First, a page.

So, we're almost to the end! There will be 1 more chapter...... maybe 2 depending how it goes.
Let us know what you think :)
The dragons dropped to a low altitude as they flew, staying away from the strong winds between the peaks made them work harder to stay in the air. Keeping them moving kept their blood pumping. The red scales stuck out like a sore thumb in the white landscape, and as the delicate flakes of snow fell on their wings they dissolved quickly into nothing but vapor. By now, Xavier and Terrin were soaked with the water from the snow and were only kept safe from hypothermia by the dragons warm flesh. Terrin had moved from his relaxed position to one that clung to Zans neck, absorbing all the heat he could. Xavier had followed suit and was hugging Lewt with all of his strength.
“What is the green dragon doing out here, anyways? I thought his kind liked the swamp?” Xavier asked.
“They do, I’m not sure why he would be here. They don’t like the cold anymore than we do,” Zan said.
“We’re here, this is where we fell,” Terrin pointed down to a dent in the snow, the crater where Zan had hit the earth.
“He came from that direction,” Zan turned his body to fly in the direction he indicated. He remembered the stripe of green in the snow as the dragon had caught Terrin.
“He shouldn’t be too hard to spot. Big, green, ugly, and a bad attitude.”
“That’s not very nice,” the ancient voice filled their head. All four of them screamed, the dragons nearly bumping into each other as they flew wing-tip to wing-tip. Zan looked up and realized the old dragon had been flying not far above them, gliding on wide green wings.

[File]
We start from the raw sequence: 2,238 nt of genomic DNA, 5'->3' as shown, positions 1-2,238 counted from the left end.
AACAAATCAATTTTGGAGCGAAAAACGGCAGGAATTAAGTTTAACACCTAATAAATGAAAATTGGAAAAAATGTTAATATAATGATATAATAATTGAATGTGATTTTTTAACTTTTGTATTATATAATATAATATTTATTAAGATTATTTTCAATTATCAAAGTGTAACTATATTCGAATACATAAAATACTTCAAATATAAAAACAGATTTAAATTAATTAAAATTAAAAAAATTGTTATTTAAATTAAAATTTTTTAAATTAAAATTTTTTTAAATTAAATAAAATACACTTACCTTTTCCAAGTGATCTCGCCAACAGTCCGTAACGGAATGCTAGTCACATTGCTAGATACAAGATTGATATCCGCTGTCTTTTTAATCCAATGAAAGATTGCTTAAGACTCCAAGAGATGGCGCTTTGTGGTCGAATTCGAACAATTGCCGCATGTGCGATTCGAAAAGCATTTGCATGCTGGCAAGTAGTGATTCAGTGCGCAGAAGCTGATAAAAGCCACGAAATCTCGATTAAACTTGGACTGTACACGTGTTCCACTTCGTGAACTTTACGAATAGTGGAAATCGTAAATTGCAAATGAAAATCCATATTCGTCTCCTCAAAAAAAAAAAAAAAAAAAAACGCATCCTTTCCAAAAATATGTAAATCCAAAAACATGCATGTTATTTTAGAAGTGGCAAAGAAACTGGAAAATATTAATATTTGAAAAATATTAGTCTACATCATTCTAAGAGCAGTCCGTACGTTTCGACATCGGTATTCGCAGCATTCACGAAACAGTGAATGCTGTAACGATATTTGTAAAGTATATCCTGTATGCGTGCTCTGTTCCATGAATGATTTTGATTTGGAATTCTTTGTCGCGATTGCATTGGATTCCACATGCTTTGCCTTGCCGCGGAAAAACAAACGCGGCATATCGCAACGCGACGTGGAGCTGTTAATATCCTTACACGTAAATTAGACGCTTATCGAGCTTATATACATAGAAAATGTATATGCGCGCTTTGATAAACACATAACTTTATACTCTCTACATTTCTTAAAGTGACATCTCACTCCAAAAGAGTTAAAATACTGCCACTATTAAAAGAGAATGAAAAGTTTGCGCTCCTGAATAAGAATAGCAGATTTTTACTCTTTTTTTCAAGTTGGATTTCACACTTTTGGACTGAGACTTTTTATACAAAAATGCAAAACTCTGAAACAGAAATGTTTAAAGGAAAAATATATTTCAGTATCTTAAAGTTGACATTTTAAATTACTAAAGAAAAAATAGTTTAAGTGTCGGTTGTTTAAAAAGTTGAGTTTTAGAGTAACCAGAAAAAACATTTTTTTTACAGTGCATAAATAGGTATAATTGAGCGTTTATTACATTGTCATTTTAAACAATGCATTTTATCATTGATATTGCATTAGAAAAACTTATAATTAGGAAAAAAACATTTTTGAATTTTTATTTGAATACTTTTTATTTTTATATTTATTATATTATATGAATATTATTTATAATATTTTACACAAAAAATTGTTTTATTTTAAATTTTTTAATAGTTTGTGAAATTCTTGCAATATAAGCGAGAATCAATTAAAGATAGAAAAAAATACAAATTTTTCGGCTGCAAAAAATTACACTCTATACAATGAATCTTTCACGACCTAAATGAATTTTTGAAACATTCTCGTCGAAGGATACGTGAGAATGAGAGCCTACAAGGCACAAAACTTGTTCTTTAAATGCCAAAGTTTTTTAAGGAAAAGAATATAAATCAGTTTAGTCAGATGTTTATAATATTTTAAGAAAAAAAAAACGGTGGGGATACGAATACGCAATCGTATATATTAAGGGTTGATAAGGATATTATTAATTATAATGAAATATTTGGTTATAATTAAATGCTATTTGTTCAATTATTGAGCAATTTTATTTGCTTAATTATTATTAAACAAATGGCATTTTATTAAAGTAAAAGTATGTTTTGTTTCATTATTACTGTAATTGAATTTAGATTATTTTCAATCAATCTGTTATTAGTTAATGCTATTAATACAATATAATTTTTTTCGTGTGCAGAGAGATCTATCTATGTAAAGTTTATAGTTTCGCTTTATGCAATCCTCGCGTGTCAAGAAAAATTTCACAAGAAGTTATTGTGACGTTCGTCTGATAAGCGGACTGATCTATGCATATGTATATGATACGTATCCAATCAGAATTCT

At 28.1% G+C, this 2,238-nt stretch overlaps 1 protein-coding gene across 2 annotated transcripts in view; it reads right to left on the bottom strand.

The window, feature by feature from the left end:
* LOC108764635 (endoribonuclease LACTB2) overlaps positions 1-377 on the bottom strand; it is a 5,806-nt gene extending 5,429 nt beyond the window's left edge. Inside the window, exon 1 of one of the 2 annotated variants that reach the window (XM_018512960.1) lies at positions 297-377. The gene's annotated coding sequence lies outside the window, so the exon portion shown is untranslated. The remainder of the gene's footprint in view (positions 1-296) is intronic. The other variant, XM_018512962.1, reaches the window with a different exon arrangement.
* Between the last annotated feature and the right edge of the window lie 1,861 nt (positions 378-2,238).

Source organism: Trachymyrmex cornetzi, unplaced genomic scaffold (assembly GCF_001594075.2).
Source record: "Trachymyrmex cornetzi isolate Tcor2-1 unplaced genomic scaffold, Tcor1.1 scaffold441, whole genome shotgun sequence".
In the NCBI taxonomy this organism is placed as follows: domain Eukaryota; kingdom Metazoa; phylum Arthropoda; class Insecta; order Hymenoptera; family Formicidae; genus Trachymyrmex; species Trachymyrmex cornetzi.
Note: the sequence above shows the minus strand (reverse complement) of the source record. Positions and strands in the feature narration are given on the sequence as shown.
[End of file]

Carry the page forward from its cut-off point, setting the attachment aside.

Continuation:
“How long has he been there!?” Xavier shouted.
“I have no idea,” Zan shook his head.
“Come, get yourselves out of the cold,” the dragon banked hard to the right and soared up to a tall peak, landing on a nearly invisible cliff ledge and disappeared inside a cave.
“Do we follow him?” Lewt asked.
“If he’s the one making the dragons sick, that doesn’t seem very safe,” Xavier mumbled.
“We don’t have a choice, we came here to find him and we did,” he shrugged. Zan banked to the right, followed by Lewt.
Their footsteps echoed on the cave floors. Terrin expected it to be dark and empty but it wasn’t. The cave was more like one long tunnel, straight back into the mountain. The blizzard outside blocked out what little sunlight there was, but that didn’t mean the cave was dark. A strange gas floated around the top half of the cave, emitting and eerie green glow. Terrin knew that the green dragons had always been the strongest of the dragon broods. They were the oldest and had mastered many forms of magical and natural abilities that humans and other dragons had never even heard of. That is why the humans had wiped them out. They lived the closest to the human lands and they were the biggest threat.